It's been far too long since I posted anything creative, and so it's high time I do. Lucky for me, Atarishark posed this incredible challenge, and I was keen to give it a go. It's the perfect excuse for me to get back to my dormant creative side.
But first, remember that you, too, can do this!
Here's the rules...
- Story should be no longer than 5 paragraphs, but can be any length.
- Someone must die, it doesn't have to be an important character.
- A baby must cry, sometime during the story, and can just be in the background.
- You must loosely include one of these phrases:
- She always hated fig newtons.
- Wildcard games are nothing without at least one dip.
- The lettuce and tomatoes were always fresh.
- That door would never be opened again.
- Clouds were afraid of this part of the world.
- She never once said anything about love.
So those are the rules. Even though I'm pretty rusty, here goes...
At the corner of 5th Street and Legend sat Tanya. She had been sitting at the bus stop for nearly ten hours, and had yet to move. Buses had come and gone, and still she sat motionless. The beat of her heart and the periodic blink of her eyes were the only signs of life. Despite this, she saw nothing and no one. At this moment in her life, Tanya was afraid. Afraid of what would happen if she went through with it. Afraid of what would happen if she did not. Afraid of what others would think of her either way. Afraid, indeed, to continue on.
As she sat, Tanya's thoughts shifted to her past. She saw herself as a child, carefree and happy, yet to be jaded by what her life was to become. She saw herself on the pages of yearbooks, smiling for the sake of capturing a child in time. She saw herself growing into a woman, exhilarated by thoughts of all that life had to offer her. She saw herself in a beautiful white dress, saying "I do" to the man she loved. She saw her first and only child crying, and then subsiding as she scooped him up into her arms.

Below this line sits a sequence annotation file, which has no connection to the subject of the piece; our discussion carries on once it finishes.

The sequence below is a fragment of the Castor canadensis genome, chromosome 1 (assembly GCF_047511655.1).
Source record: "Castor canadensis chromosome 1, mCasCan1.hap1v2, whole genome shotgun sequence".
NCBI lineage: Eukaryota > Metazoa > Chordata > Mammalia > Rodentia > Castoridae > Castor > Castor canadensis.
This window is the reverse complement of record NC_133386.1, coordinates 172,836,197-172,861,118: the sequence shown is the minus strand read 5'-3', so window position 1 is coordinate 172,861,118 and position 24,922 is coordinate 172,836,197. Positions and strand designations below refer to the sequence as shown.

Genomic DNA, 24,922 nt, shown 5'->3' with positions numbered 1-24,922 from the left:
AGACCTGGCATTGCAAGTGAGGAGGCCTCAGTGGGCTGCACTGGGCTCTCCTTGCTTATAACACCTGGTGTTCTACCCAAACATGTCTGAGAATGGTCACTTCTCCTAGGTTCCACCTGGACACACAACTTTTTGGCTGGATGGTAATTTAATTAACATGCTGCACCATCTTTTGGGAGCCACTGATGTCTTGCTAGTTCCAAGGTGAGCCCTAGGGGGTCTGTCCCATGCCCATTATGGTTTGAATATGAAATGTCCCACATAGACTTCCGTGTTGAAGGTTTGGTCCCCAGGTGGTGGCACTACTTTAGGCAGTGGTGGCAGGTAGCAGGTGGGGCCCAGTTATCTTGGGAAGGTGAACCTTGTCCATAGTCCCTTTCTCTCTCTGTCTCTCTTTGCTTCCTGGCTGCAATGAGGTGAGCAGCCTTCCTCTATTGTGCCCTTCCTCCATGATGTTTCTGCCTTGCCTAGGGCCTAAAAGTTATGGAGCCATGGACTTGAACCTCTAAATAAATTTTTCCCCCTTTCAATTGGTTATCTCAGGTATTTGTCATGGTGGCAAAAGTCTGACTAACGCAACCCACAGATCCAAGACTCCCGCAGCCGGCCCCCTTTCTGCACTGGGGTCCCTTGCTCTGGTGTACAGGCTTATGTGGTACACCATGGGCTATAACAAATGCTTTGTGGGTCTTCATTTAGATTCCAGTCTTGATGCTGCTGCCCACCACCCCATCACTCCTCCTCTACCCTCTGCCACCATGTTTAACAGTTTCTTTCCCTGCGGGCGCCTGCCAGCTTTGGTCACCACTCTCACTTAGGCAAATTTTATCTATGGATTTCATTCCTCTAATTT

Though both her husband and child were well, Tanya felt dead inside. "How could I feel so empty when I am clearly so blessed?" thought Tanya. She stirred suddenly, and looked about her. The sky was darkening, as the sun began descending beyond the horizon. A woman, huddled in her coat, hurried by. The wind blew, and leaves scattered in front of her. Tanya gazed at them, admiring how leaves are magnificent in both life and death: green in life, then changing color as their time comes to an end.
A man approached and sat opposite Tanya on the bench. "Excuse me, sir, could I trouble you for the time?" inquired Tanya. The man said nothing, but turned his head in her direction. Thinking he had not heard her, Tanya asked once more. Again, the man made no reply. He looked at his watch, and then looked up as he heard the sound of the approaching bus. "Right on time," he muttered, and stood up to wait for it.
Tanya stared, transfixed. She had neither been seen nor heard. As the man climbed onto the bus, Tanya reflected on the recent horrors of her existence. What was could never again be, of that she was sure. Her life was no longer that of one living. That door would never be opened again. No more could she be there for those she loved. No more could they see her and make happy memories by her side. With this in mind, Tanya made up her mind. Though it broke her heart, she arose from the bench, and strode toward her old home. Her loved ones may not ever see her or know her again in their lifetimes, but--and at this she smiled, at last making peace with herself--she would be there for them for all time to come. And maybe, just maybe, they might feel her as she felt them.